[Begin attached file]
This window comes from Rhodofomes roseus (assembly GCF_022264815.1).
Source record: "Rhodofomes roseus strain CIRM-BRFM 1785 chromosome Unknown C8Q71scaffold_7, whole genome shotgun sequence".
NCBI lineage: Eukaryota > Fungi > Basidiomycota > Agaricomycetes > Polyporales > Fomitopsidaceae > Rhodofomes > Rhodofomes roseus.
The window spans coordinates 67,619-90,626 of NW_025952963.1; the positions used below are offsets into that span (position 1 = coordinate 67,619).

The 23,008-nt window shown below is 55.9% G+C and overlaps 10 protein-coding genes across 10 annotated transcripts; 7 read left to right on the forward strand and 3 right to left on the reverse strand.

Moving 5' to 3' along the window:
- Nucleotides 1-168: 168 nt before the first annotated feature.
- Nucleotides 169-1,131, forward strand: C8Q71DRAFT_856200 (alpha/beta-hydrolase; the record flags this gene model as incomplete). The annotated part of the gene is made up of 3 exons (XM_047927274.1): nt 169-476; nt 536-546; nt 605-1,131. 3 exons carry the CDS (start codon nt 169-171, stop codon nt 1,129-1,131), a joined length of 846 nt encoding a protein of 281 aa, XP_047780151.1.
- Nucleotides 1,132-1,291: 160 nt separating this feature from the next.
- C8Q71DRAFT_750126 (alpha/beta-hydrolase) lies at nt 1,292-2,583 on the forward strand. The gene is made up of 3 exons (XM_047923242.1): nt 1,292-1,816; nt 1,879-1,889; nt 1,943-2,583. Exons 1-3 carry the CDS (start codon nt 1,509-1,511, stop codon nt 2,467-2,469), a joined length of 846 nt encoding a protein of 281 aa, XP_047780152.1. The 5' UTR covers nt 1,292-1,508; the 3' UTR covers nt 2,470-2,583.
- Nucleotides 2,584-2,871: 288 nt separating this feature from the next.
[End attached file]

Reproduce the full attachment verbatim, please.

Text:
This window comes from Rhodofomes roseus (assembly GCF_022264815.1).
Source record: "Rhodofomes roseus strain CIRM-BRFM 1785 chromosome Unknown C8Q71scaffold_7, whole genome shotgun sequence".
NCBI lineage: Eukaryota > Fungi > Basidiomycota > Agaricomycetes > Polyporales > Fomitopsidaceae > Rhodofomes > Rhodofomes roseus.
The window spans coordinates 67,619-90,626 of NW_025952963.1; the positions used below are offsets into that span (position 1 = coordinate 67,619).

The 23,008-nt window shown below is 55.9% G+C and overlaps 10 protein-coding genes across 10 annotated transcripts; 7 read left to right on the forward strand and 3 right to left on the reverse strand.

Moving 5' to 3' along the window:
- Nucleotides 1-168: 168 nt before the first annotated feature.
- Nucleotides 169-1,131, forward strand: C8Q71DRAFT_856200 (alpha/beta-hydrolase; the record flags this gene model as incomplete). The annotated part of the gene is made up of 3 exons (XM_047927274.1): nt 169-476; nt 536-546; nt 605-1,131. 3 exons carry the CDS (start codon nt 169-171, stop codon nt 1,129-1,131), a joined length of 846 nt encoding a protein of 281 aa, XP_047780151.1.
- Nucleotides 1,132-1,291: 160 nt separating this feature from the next.
- C8Q71DRAFT_750126 (alpha/beta-hydrolase) lies at nt 1,292-2,583 on the forward strand. The gene is made up of 3 exons (XM_047923242.1): nt 1,292-1,816; nt 1,879-1,889; nt 1,943-2,583. Exons 1-3 carry the CDS (start codon nt 1,509-1,511, stop codon nt 2,467-2,469), a joined length of 846 nt encoding a protein of 281 aa, XP_047780152.1. The 5' UTR covers nt 1,292-1,508; the 3' UTR covers nt 2,470-2,583.
- Nucleotides 2,584-2,871: 288 nt separating this feature from the next.